Career & Jobs

Smart Companies Will Increase Workers’ Compensation Due To Runaway Inflation

Now Is The Time For Managers To Step Up And Help Their Workers

We’re in a precarious situation. Rapidly rising inflation, at a 41-year historic high, is causing concern for workers. The U.S. is still experiencing the lingering effects of the virus outbreak, worried about the potentially ruinous confluence of inflation, recession, layoffs, the possibility of stagflation— not seen since the 1970s— a bear market in securities, war, and increasing costs.

Rather than wait for employees to ask for a raise, empathetic leaders should proactively look after the financial well-being of their staff, and discuss options to help them cope with this new economic environment.

There has been some movement in this effort. According to SHRM, the large human resources organization, in March the average weekly wage increased by 5.6 percent compared to last year at this time.

Increase Compensation

Smart managers should increase pay. Although we are dealing with a challenging economy, employment is still holding strong. If businesses don’t address the needs of their people, the best and brightest will be recruited away or they’ll leave on their own volition to pursue opportunities that offer a substantial increase in pay.

Business leaders can’t be complacent about the new reality. The U.S. Bureau of Labor Statistics reported the consumer price index, which measures the cost of goods, outstripped the wage gains as it grew by 8.5 percent year-over-year in March. This was the biggest yearly increase since 1981. As inflation rises it will only get worse for people.

Companies have options. In addition to raises, businesses can offer bonuses, stock options and other forms of remuneration. In a January 2022 survey conducted by Gartner of 71 companies, around 37% of organizations self-reported that they are planning to consider inflation with their compensation budgets. Unfortunately, only 13% intended to raise the compensation for all employees due to rising inflation. Since that time, inflation has continued to rapidly increase.

Starting from February 25 to March 7, “A survey of employers by compensation data and analytics firm salary.com shows that most U.S. organizations (73 percent) are targeting a payroll budget increase of 4 percent or more this year, and a plurality of organizations (43 percent) are growing their salary merit-increase budgets by 5 percent or more.” While it’s good to see that action is being taken, the single-digit increases may not be sufficient.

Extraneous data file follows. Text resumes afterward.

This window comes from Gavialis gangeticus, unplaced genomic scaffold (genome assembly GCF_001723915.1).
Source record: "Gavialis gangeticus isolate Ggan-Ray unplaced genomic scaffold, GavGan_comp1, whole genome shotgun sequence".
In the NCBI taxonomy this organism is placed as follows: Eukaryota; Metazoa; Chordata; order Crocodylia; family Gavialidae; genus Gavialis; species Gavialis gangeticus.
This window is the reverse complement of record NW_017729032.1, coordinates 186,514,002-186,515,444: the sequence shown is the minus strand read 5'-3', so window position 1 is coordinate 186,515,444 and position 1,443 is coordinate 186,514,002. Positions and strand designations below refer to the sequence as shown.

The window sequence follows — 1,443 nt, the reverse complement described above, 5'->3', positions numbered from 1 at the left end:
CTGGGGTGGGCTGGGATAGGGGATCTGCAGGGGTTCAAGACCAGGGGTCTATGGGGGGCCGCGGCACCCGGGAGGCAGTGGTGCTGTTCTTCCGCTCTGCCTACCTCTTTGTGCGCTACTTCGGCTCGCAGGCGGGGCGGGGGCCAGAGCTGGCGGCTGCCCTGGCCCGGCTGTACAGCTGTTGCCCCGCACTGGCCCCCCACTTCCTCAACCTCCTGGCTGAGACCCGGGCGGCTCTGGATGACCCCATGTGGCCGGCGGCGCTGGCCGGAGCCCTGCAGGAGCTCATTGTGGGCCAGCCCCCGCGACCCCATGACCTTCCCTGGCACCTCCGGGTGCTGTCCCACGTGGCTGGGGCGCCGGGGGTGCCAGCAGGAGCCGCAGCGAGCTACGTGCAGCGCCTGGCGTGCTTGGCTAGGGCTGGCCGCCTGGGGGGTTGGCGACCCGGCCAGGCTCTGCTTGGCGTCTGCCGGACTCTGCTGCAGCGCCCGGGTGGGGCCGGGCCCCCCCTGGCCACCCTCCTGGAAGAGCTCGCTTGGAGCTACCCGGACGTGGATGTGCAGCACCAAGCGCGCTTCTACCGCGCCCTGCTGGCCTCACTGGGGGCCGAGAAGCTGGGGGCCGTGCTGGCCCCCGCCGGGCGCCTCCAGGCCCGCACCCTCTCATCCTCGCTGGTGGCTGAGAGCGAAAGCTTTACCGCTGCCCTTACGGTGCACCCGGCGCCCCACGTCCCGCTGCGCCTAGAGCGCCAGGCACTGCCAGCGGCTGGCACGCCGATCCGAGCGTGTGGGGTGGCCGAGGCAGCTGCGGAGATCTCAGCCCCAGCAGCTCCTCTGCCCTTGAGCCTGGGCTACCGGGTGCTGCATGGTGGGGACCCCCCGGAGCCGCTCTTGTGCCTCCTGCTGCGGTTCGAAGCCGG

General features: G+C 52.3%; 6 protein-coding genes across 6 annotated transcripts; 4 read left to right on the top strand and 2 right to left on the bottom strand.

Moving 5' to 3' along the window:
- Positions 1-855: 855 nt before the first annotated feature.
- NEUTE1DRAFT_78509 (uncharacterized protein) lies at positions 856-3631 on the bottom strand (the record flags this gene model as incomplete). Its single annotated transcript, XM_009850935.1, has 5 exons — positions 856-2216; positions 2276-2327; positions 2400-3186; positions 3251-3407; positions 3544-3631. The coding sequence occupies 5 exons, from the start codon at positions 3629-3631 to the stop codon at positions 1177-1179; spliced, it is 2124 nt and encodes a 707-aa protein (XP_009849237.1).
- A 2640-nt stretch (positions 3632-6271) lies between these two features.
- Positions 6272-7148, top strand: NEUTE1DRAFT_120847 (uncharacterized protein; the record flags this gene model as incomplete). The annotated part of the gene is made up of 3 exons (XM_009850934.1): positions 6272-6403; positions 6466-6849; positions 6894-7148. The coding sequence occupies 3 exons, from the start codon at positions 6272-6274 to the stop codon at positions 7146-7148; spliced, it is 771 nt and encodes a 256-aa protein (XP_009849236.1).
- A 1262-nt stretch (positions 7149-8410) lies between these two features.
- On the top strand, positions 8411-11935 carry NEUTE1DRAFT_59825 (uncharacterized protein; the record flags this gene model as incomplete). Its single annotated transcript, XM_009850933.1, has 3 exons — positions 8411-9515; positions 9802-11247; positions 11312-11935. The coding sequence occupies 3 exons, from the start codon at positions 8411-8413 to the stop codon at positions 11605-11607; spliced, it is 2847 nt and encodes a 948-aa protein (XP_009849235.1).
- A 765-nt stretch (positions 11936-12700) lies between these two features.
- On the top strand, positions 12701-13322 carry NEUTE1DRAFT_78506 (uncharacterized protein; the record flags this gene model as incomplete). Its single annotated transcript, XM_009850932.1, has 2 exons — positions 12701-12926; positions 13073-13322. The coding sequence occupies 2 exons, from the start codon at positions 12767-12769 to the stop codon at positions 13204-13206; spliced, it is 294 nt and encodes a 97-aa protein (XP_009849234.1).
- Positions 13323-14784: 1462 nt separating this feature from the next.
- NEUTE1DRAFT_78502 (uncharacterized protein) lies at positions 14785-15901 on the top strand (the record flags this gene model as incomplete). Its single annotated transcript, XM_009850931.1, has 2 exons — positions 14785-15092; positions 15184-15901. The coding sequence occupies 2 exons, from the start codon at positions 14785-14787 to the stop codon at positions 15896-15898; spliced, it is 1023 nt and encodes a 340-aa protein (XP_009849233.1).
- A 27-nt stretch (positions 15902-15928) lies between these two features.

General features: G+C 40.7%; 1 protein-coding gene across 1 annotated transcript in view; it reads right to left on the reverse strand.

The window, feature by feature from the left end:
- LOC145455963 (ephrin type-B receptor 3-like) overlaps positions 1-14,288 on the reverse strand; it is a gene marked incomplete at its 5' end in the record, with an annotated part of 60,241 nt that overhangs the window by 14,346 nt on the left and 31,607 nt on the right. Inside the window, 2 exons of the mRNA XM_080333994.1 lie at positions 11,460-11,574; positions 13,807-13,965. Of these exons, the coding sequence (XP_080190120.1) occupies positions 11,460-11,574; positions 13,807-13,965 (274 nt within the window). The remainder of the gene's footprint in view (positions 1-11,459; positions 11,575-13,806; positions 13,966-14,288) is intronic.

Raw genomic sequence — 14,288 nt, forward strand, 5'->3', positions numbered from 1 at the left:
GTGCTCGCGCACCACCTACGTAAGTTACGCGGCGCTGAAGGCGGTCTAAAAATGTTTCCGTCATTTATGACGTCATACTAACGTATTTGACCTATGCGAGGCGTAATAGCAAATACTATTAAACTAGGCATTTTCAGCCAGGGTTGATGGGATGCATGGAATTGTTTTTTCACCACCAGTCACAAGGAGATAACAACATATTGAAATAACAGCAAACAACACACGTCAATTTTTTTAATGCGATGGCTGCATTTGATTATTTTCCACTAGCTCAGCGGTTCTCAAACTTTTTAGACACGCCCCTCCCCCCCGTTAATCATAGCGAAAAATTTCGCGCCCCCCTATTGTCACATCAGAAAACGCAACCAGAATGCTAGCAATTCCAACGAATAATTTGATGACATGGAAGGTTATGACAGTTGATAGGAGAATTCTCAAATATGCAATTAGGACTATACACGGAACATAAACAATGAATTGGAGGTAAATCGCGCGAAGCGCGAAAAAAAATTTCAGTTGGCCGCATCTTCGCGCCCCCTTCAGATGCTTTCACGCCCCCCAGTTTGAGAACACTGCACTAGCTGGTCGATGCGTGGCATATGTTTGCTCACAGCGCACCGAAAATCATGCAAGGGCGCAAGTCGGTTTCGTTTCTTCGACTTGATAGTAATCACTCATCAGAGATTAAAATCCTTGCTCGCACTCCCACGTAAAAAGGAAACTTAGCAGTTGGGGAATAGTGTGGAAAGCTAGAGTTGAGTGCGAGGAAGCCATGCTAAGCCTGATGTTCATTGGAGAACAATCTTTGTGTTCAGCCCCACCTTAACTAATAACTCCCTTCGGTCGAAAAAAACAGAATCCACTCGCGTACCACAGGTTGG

Remote Work May Help Alleviate Some Of The Pain

By now it should be glaringly obvious to business leaders that inflation is taking a big bite out of their employees’ paychecks. For many people, it feels that they are earning less money as the dollar is devalued and losing its purchasing power. As the costs of food, clothes, cars, rent and other essentials rise in price, a person’s paycheck isn’t keeping up.

Team leaders should be encouraged by executive leadership to sit down with their staff and discuss how they can enhance pay to compensate for the rapid rise in inflation. In addition to enhanced payments, the company could offer remote work options.

If a person is allowed to work remotely, she won’t have to commute, which will cut down on costly gasoline consumption. If she takes mass transit, which is expensive, there will be a reprieve on those expenses as well.

When you are forced to go back to the office, you usually buy breakfast, lunch and sometimes dinner or drinks after work. In big cities, this could easily run twenty to over thirty dollars a day, which is more than one thousand dollars a year. There is also the need for purchasing a new corporate wardrobe after being at home for two years. Working at home you can buy in bulk and save a lot of money compared to eating out or ordering in when you’re based in an office setting.

Enhanced Benefits

The most recent U.S. Census Bureau household survey found that over a third of Americans indicated that they are having challenges paying expenses. The number of people reporting that they are experiencing budgeting challenges ranks near the worst time of the pandemic in early 2020.

Seeing this problem, companies need to get creative with their benefit programs. Progressive businesses could help by reducing costs associated with health care benefits, offering student loan assistance, providing subsidies for child and elder care, take advantage of the plummeting stock market by offering higher contributions to retirement plans that could grow tax-deferred and potentially lead to substantial gains years later. Management should also explore offering policies specifically tailored towards the individual needs of workers.

Attracting And Retaining Talent

Even the most cold-hearted executive must recognize that while the job market is still relatively hot, and it’s hard to find and retain workers, they need to take action. If they don’t offer higher salaries to job seekers, they’ll go elsewhere. When current employees aren’t offered increases in compensation they become disenchanted, disengaged, and will eventually join the Great Resignation movement. They’ll quit to pursue roles with companies that provide a better overall compensation package that will help them get through these tough times.

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